About Fellow

Institution: National Institute of Mental Health And Neurosciences (NIMHANS), Bangalore, India

National Institute of Mental Health And Neurosciences (NIMHANS), Bangalore, India

National Institute of Mental Health And Neurosciences (NIMHANS), Bangalore, India

I did my post-graduation (MD in psychiatry) at the National Institute of Mental Health and Neurosciences (NIMHANS), Bangalore, India. Immediately after this, I joined as a senior resident in the department of psychiatry at NIMHANS; this was the period when I started working in the specialty obsessive compulsive disorder (OCD) clinic of NIMHANS (www.ocdclinic-nimhans.com). I was involved in the clinical care and management of patients suffering from OCD, a psychiatric illness resulting in significant disability. I later joined the department of psychiatry as a faculty and continued to work as a consultant in the OCD clinic. My experience working with and treating patients suffering from OCD for the past 8 years made me realize that a significant proportion of patients do not respond to conventional treatment options including the medications (medication group called the SSRIs and cognitive behavior therapy-CBT). My initial research work in OCD was based on examining the clinical characteristics and comorbidity related aspects. I was subsequently intrigued by neurobiology of OCD. The concept that brain circuitry and neural network abnormalities play a prominent role in the pathophysiology of OCD was extremely interesting & I started examining various neurobiological questions using brain imaging. Structural and functional correlates of various symptoms & brain basis of neurocognitive deficits were some of the themes which I have been working on. Since many patients with OCD do not respond to the “classical” treatment options, I conducted longitudinal studies examining the biological predictors of treatment response using neuroimaging and immune markers.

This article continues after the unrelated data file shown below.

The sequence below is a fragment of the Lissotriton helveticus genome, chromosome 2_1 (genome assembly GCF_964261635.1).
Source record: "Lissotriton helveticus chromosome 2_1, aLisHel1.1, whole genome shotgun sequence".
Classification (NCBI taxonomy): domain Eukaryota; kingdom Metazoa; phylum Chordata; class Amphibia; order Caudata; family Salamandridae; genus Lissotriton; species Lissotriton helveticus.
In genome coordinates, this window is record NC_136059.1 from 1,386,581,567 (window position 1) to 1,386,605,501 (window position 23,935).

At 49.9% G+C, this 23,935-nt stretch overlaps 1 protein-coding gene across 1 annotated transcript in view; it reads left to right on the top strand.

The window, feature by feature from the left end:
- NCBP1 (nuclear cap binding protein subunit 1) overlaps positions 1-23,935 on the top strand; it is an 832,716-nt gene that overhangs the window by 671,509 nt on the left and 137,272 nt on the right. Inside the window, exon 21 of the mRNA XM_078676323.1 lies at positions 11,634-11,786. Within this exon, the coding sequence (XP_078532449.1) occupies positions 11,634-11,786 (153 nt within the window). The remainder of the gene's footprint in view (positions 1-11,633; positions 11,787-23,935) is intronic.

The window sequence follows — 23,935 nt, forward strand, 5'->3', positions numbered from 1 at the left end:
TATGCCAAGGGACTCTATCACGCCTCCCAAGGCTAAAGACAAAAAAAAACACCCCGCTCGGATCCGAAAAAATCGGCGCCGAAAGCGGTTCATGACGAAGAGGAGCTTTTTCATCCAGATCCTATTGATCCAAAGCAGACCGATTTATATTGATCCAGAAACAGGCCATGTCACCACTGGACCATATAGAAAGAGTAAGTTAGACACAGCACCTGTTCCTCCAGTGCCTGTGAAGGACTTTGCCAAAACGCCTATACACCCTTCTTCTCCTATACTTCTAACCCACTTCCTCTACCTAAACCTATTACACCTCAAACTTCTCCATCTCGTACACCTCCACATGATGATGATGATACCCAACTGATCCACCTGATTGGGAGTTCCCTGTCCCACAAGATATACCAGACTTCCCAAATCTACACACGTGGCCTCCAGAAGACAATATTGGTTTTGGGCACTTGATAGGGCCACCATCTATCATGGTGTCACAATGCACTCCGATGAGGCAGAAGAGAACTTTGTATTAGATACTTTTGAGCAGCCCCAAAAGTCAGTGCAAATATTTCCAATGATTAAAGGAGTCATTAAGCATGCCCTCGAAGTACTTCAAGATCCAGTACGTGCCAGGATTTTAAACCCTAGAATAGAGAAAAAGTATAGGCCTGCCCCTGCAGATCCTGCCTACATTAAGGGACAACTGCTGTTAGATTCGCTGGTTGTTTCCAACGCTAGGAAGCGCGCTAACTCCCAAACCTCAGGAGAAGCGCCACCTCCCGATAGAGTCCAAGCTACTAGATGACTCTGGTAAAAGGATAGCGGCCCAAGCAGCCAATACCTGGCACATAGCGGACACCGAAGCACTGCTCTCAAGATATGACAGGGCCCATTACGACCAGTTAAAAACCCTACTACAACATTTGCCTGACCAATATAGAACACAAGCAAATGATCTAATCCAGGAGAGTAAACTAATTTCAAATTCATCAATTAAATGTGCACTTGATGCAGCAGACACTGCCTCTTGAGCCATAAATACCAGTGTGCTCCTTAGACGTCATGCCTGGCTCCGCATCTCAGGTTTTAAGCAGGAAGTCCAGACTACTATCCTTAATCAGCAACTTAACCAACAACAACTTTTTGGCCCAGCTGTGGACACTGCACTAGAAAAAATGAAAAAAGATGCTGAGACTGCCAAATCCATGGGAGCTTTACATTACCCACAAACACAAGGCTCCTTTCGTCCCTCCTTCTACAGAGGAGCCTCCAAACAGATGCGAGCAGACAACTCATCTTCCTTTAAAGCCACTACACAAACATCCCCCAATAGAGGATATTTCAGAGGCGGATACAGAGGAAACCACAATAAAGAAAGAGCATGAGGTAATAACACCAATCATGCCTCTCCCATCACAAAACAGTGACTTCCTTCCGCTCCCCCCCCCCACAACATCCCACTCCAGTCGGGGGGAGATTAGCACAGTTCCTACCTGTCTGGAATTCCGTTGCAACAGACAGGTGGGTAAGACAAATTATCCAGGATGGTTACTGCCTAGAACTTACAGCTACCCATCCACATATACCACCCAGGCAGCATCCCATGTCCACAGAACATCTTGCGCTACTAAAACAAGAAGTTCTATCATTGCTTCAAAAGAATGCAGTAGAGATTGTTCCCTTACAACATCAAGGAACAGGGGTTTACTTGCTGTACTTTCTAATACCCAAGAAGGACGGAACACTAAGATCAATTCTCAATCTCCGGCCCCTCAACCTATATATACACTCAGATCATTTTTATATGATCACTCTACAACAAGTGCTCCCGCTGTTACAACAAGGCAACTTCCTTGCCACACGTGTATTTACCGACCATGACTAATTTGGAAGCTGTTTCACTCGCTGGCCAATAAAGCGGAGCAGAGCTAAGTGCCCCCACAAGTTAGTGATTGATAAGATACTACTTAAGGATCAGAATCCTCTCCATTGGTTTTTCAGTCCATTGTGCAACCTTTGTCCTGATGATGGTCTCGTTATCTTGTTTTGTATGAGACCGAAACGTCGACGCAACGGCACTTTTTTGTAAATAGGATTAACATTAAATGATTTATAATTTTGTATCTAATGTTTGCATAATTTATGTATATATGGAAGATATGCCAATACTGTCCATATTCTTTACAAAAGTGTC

My present research focus is in examining novel treatment strategies for OCD. Transcranial direct current stimulation (tDCS) is an emerging safe and non-invasive treatment option in psychiatry. Modulation of brain plasticity appears to be an attractive way of “modifying” the “disorderly” brain regions/circuits. Our group reported the first time successful use of conventional tDCS in treating resistant OCD. High definition tDCS might offer a unique way to modulate the neural functions and it has immense potential in OCD. I hope to examine this with the funding support from the Wellcome Trust/DBT India alliance and infra-structure at the NIMHANS. My Wellcome trust-DBT India Alliance project aims to examine the potential of high definition tDCS in modulating the critical cognitive functions in OCD patients who have unsatisfactory response to the conventional medications. This will be comprehensively evaluated in our laboratory using brain imaging and electrophysiological assessments in a randomised blinded sham controlled design. The translational implications of the neuromodulation will be in the development of safe and effective “neurobiologically-informed” treatment methods for OCD.